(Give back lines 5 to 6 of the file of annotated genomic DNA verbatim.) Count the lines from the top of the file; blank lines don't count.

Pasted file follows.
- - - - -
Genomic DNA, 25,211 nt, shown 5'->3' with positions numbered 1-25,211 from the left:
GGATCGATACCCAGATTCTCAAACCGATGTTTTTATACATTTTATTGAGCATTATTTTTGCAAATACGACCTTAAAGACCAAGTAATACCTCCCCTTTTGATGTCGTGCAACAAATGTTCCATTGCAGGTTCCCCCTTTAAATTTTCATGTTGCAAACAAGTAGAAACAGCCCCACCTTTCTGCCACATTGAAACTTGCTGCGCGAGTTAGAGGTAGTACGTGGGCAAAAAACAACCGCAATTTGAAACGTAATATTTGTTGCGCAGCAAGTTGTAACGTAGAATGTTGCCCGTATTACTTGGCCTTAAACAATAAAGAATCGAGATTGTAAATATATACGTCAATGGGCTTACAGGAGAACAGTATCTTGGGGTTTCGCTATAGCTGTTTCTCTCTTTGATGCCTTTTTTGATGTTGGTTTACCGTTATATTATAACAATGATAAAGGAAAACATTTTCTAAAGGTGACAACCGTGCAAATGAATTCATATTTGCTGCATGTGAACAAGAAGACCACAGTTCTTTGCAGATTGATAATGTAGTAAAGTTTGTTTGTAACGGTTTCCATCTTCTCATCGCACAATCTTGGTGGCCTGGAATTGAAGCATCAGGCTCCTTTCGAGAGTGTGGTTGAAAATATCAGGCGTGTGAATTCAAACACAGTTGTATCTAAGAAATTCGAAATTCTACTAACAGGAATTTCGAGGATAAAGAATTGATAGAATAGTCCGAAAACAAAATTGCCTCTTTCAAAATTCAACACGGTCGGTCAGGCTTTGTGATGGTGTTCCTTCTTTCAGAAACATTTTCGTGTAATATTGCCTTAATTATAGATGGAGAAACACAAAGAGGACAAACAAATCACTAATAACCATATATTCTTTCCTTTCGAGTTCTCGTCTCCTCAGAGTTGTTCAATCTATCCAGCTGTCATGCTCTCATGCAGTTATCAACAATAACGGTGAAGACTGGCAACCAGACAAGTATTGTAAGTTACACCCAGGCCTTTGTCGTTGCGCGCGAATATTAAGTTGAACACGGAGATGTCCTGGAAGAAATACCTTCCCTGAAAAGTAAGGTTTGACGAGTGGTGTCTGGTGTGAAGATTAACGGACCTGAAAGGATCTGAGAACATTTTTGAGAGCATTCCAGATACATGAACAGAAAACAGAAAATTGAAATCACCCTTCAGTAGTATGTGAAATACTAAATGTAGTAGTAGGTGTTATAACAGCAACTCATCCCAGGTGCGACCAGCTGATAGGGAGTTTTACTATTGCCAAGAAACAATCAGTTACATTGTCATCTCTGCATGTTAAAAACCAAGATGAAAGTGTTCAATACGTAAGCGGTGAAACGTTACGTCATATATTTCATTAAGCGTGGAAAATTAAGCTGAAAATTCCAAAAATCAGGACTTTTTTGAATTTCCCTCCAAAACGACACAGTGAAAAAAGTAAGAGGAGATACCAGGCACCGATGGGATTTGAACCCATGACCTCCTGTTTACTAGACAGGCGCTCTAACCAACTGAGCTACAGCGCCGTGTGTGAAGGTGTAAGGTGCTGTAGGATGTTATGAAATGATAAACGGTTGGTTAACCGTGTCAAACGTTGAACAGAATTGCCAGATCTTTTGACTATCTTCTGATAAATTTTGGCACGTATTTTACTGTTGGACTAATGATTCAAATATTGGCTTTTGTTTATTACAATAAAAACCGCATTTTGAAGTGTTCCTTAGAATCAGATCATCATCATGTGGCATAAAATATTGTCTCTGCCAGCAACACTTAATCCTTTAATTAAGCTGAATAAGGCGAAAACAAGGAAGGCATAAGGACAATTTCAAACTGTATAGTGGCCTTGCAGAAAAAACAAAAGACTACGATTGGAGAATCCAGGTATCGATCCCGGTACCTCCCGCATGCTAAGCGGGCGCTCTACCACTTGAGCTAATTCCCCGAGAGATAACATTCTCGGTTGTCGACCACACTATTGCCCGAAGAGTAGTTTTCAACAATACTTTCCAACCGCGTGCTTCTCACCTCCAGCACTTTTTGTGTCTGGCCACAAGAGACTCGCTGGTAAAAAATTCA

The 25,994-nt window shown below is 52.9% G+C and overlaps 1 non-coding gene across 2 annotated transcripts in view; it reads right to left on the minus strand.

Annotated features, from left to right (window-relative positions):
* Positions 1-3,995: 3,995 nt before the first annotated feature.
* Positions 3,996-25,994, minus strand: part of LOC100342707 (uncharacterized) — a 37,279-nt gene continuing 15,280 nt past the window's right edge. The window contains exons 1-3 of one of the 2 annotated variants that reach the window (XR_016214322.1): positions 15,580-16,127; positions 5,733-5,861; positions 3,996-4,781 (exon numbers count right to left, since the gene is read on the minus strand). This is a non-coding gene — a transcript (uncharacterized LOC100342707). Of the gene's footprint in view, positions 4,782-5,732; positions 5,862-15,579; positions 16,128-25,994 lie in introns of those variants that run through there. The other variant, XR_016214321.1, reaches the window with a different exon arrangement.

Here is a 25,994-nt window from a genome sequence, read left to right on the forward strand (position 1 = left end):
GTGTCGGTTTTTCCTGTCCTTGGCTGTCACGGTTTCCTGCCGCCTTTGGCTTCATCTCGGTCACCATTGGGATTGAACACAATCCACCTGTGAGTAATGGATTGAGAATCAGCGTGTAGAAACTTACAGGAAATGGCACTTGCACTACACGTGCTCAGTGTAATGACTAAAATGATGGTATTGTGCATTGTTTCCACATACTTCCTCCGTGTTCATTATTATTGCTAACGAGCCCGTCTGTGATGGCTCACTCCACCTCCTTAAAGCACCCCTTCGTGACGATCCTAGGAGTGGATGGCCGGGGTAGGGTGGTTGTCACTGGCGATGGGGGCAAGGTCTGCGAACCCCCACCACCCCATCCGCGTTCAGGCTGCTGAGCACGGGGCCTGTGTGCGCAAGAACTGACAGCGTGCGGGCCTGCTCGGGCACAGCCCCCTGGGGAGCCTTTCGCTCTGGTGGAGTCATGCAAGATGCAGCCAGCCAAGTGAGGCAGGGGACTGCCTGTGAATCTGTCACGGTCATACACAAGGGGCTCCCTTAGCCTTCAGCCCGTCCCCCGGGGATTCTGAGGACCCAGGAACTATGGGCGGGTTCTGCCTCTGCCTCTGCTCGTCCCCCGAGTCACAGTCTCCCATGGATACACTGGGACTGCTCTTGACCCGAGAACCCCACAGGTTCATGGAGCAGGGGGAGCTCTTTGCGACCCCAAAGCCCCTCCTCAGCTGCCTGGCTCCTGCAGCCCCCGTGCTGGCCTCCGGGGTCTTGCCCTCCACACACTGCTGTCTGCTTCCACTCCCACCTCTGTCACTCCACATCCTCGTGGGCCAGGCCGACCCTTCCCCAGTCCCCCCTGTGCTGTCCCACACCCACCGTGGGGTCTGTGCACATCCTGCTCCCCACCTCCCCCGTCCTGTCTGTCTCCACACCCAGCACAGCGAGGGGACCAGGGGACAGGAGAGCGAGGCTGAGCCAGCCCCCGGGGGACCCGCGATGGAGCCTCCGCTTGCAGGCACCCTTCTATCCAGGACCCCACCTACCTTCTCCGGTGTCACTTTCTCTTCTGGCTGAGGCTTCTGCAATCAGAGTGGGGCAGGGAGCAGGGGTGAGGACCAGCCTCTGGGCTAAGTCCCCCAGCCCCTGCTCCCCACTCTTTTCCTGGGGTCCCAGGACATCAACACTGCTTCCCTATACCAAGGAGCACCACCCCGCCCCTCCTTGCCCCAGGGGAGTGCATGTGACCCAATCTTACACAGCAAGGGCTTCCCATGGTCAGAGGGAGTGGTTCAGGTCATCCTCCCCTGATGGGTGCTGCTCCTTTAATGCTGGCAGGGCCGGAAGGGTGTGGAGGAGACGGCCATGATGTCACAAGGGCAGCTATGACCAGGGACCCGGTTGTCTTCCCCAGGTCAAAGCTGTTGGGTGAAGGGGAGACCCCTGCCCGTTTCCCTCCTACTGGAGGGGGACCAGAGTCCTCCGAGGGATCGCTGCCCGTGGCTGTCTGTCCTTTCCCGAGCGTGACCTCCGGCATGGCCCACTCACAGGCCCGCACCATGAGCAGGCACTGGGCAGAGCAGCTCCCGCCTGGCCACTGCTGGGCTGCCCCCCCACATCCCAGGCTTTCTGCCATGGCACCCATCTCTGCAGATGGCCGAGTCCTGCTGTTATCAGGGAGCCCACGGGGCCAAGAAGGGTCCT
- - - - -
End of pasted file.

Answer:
* Positions 1-3,995: 3,995 nt before the first annotated feature.
* Positions 3,996-25,994, minus strand: part of LOC100342707 (uncharacterized) — a 37,279-nt gene continuing 15,280 nt past the window's right edge. The window contains exons 1-3 of one of the 2 annotated variants that reach the window (XR_016214322.1): positions 15,580-16,127; positions 5,733-5,861; positions 3,996-4,781 (exon numbers count right to left, since the gene is read on the minus strand). This is a non-coding gene — a transcript (uncharacterized LOC100342707). Of the gene's footprint in view, positions 4,782-5,732; positions 5,862-15,579; positions 16,128-25,994 lie in introns of those variants that run through there. The other variant, XR_016214321.1, reaches the window with a different exon arrangement.